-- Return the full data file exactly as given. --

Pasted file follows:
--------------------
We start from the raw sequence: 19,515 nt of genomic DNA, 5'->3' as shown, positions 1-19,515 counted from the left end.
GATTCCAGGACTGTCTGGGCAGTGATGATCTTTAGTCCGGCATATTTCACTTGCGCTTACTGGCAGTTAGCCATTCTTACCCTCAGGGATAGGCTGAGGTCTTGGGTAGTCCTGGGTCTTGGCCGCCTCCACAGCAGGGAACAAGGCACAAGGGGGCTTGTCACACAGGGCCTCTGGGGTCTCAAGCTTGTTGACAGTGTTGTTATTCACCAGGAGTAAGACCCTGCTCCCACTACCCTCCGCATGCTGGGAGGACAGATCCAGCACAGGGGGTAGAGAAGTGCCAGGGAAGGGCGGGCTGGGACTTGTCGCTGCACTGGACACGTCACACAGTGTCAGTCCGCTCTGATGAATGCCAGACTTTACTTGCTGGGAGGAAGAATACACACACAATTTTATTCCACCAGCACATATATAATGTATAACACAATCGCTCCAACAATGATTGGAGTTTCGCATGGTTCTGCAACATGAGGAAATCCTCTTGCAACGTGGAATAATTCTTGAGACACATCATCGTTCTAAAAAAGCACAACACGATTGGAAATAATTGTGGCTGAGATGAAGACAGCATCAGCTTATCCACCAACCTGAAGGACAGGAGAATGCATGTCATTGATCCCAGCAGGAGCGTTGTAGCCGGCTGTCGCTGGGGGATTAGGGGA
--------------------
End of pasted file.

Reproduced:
We start from the raw sequence: 19,515 nt of genomic DNA, 5'->3' as shown, positions 1-19,515 counted from the left end.
GATTCCAGGACTGTCTGGGCAGTGATGATCTTTAGTCCGGCATATTTCACTTGCGCTTACTGGCAGTTAGCCATTCTTACCCTCAGGGATAGGCTGAGGTCTTGGGTAGTCCTGGGTCTTGGCCGCCTCCACAGCAGGGAACAAGGCACAAGGGGGCTTGTCACACAGGGCCTCTGGGGTCTCAAGCTTGTTGACAGTGTTGTTATTCACCAGGAGTAAGACCCTGCTCCCACTACCCTCCGCATGCTGGGAGGACAGATCCAGCACAGGGGGTAGAGAAGTGCCAGGGAAGGGCGGGCTGGGACTTGTCGCTGCACTGGACACGTCACACAGTGTCAGTCCGCTCTGATGAATGCCAGACTTTACTTGCTGGGAGGAAGAATACACACACAATTTTATTCCACCAGCACATATATAATGTATAACACAATCGCTCCAACAATGATTGGAGTTTCGCATGGTTCTGCAACATGAGGAAATCCTCTTGCAACGTGGAATAATTCTTGAGACACATCATCGTTCTAAAAAAGCACAACACGATTGGAAATAATTGTGGCTGAGATGAAGACAGCATCAGCTTATCCACCAACCTGAAGGACAGGAGAATGCATGTCATTGATCCCAGCAGGAGCGTTGTAGCCGGCTGTCGCTGGGGGATTAGGGGA